FROM OUR EXPERTS
Although dehydration can occur any time of the year, we're starting into the time of year when it is more likely to occur.
Did you know that the human body is 65% water? Simply put, dehydration occurs as the result of excessive loss of
water from the body, when we lose more water than we take in. It's a
bit more complicated than that since the body loses valuable
electrolytes as well. That's why sports drinks have become so popular;
they replenish electrolytes as well as just fluid. Dehydration can be a
major issue, both in and of itself and as a headache or Migraine trigger .
Let's take a look at dehydration, what it does to the body, how
to treat it, and -- perhaps most importantly -- how to prevent it. Read Dehydration - An Avoidable Migraine Trigger .
Summer heat got you feeling wilted? If you don’t drink enough water, you’ll feel even worse. Water is absolutely essential for your life and your body. Everything from the simple, small cells that protect you to the complex brain that controls you relies on water to operate. When you begin experiencing dehydration, an immediate alarm goes off in the brain and you’ll feel thirsty. Ignoring that signal from the brain will result in a series of disasterous symptoms from dehydration like:
Rapid Heart Rate
Preventing dehydration can be a challenging aspect of survival. Drinking water seems easy enough. But people often forget when busy or distracted, especially young people. And some people think that sodas, coffee drinks and energy drinks will suffice. Wrong, those drinks that contain caffeine just make dehydration worse because caffeine turns you...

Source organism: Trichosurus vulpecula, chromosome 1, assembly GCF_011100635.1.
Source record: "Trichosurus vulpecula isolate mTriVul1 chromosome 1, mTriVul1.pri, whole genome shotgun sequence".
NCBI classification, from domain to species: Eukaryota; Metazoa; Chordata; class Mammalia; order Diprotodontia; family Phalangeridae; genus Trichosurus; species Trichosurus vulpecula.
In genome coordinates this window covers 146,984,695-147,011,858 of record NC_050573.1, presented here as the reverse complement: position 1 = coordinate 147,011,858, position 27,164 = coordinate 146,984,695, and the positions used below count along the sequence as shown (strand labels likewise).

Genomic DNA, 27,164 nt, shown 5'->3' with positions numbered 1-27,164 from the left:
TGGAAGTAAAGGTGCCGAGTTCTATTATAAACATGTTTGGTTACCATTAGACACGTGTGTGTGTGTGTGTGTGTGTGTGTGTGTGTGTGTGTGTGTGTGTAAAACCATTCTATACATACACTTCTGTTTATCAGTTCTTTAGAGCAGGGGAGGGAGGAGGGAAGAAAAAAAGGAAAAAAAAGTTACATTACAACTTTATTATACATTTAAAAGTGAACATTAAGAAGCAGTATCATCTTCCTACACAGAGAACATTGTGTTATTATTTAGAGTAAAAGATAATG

Alternative Names Muscle pain; Myalgia; Pain - muscles Home Care For muscle pain from overuse or injury, rest that body part and take acetaminophen or ibuprofen. Apply ice for the first 24 - 72 hours of an injury to reduce pain and inflammation. After that, heat often feels more soothing. Muscle aches from overuse and fibromyalgia often respond well to massage. Gentle stretching exercises after a long rest period are also helpful. Regular exercise can help restore proper muscle tone. Walking, cycling, and swimming are good aerobic activities to try. A physical therapist can teach you stretching, toning, and aerobic exercises to feel better and stay pain-free. Begin slowly and increase workouts gradually. Avoid high-impact aerobic activities and weight lifting when injured or while in pain. Be sure to get plenty of sleep and try to reduce stress. Yoga and meditation are excellent ways to help you sleep and relax. If home measures aren't working, call your doctor, who will consider prescriptio...
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